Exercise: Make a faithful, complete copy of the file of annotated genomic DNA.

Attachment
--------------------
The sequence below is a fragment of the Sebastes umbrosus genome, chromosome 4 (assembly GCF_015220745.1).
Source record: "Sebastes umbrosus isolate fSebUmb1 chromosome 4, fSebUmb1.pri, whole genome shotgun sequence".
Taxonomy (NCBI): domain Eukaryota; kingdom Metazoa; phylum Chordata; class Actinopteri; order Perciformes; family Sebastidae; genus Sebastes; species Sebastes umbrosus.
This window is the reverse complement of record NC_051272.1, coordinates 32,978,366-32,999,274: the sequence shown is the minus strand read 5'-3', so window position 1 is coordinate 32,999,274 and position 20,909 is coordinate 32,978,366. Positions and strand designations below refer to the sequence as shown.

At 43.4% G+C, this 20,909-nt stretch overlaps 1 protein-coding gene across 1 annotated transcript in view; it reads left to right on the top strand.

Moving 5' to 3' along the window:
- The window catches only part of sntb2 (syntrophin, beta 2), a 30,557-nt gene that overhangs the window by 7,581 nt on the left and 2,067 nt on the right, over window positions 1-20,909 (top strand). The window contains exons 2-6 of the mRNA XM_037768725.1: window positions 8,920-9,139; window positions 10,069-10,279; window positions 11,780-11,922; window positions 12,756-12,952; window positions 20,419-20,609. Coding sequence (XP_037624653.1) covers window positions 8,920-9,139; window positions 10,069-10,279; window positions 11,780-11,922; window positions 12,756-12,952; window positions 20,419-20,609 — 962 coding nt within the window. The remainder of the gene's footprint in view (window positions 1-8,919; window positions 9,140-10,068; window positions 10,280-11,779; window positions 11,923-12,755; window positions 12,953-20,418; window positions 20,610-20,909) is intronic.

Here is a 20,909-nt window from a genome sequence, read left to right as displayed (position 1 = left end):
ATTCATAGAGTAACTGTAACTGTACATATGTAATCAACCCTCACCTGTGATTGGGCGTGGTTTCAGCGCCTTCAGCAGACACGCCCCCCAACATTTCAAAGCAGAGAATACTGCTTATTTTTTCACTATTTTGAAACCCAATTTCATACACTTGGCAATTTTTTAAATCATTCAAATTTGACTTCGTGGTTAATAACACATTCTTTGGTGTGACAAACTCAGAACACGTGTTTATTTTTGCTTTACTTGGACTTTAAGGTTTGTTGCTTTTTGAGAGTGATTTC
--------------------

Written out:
The sequence below is a fragment of the Sebastes umbrosus genome, chromosome 4 (assembly GCF_015220745.1).
Source record: "Sebastes umbrosus isolate fSebUmb1 chromosome 4, fSebUmb1.pri, whole genome shotgun sequence".
Taxonomy (NCBI): domain Eukaryota; kingdom Metazoa; phylum Chordata; class Actinopteri; order Perciformes; family Sebastidae; genus Sebastes; species Sebastes umbrosus.
This window is the reverse complement of record NC_051272.1, coordinates 32,978,366-32,999,274: the sequence shown is the minus strand read 5'-3', so window position 1 is coordinate 32,999,274 and position 20,909 is coordinate 32,978,366. Positions and strand designations below refer to the sequence as shown.

At 43.4% G+C, this 20,909-nt stretch overlaps 1 protein-coding gene across 1 annotated transcript in view; it reads left to right on the top strand.

Moving 5' to 3' along the window:
- The window catches only part of sntb2 (syntrophin, beta 2), a 30,557-nt gene that overhangs the window by 7,581 nt on the left and 2,067 nt on the right, over window positions 1-20,909 (top strand). The window contains exons 2-6 of the mRNA XM_037768725.1: window positions 8,920-9,139; window positions 10,069-10,279; window positions 11,780-11,922; window positions 12,756-12,952; window positions 20,419-20,609. Coding sequence (XP_037624653.1) covers window positions 8,920-9,139; window positions 10,069-10,279; window positions 11,780-11,922; window positions 12,756-12,952; window positions 20,419-20,609 — 962 coding nt within the window. The remainder of the gene's footprint in view (window positions 1-8,919; window positions 9,140-10,068; window positions 10,280-11,779; window positions 11,923-12,755; window positions 12,953-20,418; window positions 20,610-20,909) is intronic.

Here is a 20,909-nt window from a genome sequence, read left to right as displayed (position 1 = left end):
ATTCATAGAGTAACTGTAACTGTACATATGTAATCAACCCTCACCTGTGATTGGGCGTGGTTTCAGCGCCTTCAGCAGACACGCCCCCCAACATTTCAAAGCAGAGAATACTGCTTATTTTTTCACTATTTTGAAACCCAATTTCATACACTTGGCAATTTTTTAAATCATTCAAATTTGACTTCGTGGTTAATAACACATTCTTTGGTGTGACAAACTCAGAACACGTGTTTATTTTTGCTTTACTTGGACTTTAAGGTTTGTTGCTTTTTGAGAGTGATTTC